The rapid economic rise of the “Asian Tigers” in the 1980s and 1990s led to a fair amount of insecurity among American business, political and academic leaders. When I was a graduate student in Berkeley in the early 1990s, a meaningful part of the curriculum involved an examination of Asian business practices. I appreciated the lessons, cultural and economic, from the diverse curriculum and found my world view enhanced beyond my imagination by the global perspective provided by talented classmates from around the world. But I remember thinking that there were advantages and disadvantages to “Western” and “Eastern” business, economic and political models, and that no single approach was perfect. Of course, a few years later we experienced the Asia crisis and many of the attributes celebrated in the admiration of the Asian tigers became flaws critiqued by observers with short memories.
The growth mantle passed in recent years to China. Until recently, China’s economic success was the talk of the world press. Many articles about China shared the sentiment expressed in a 2012 Guardian article title:
“China’s economic success sets an example the world should follow:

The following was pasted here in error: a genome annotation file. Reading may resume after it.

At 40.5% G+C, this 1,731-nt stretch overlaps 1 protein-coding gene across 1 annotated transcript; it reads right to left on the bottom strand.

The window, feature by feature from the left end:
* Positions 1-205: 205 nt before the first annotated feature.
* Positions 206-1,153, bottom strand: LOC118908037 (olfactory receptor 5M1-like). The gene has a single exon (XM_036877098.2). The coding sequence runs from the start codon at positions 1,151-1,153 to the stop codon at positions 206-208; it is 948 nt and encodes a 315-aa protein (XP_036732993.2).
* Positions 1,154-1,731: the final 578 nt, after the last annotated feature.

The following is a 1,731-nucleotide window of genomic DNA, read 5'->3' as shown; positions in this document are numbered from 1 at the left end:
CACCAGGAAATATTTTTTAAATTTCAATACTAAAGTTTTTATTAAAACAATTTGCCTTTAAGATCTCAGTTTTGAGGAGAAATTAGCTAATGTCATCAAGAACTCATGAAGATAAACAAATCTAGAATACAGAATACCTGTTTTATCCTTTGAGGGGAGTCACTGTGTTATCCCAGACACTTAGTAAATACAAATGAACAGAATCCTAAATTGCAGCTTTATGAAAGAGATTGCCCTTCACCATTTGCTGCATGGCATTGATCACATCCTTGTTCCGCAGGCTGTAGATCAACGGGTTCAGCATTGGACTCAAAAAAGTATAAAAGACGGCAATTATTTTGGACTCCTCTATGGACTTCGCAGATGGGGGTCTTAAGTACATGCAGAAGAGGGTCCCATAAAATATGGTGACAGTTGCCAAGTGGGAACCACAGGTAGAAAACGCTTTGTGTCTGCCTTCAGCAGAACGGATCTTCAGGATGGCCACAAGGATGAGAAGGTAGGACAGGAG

China has bucked the crisis with high investment and a strong state sector that could be replicated by western economies”
Despite the undeniably impressive accomplishments of the past few decades, China faces significant challenges in the next phase of its economic development. The “bill” for China’s rapid industrialization – pollution, overbuilding in certain cities, corruption and immature credit and equity markets – may be coming due. Slowing growth, as measured by official and unofficial economic statistics and a meltdown in locally traded Chinese stocks are among the leading indicators that the steady march forward for China has hit some serious obstacles.
Failed interventions in the stock and currency markets have shaken investors who believed that the Chinese leadership had found the magic combination of policies necessary to ensure uninterrupted growth. This seems to be China’s “Wizard of Oz moment” when people realize that the person behind the curtain isn’t “all-powerful. I think that realization is contributing to the unrest in markets.
What Should You Do?
It’s easy to lose perspective on a day as turbulent as August 24. Try not to panic. Turning off the television is often a good idea, unless you’re watching a comedy show about a fictional market meltdown!
Examine the news for data points that comprise the base case for your investment portfolio. Take action based on a change in your outlook, not as a knee-jerk reaction to headlines on a bad day.
If you don’t have a pressing need to trade, don’t trade. If you have to trade on a day as volatile and disorderly as August 24, protect yourself by using a limit order rather than a market order. Limit orders give you control over the price at which you trade, giving you more protection against a “flash crash” than market orders.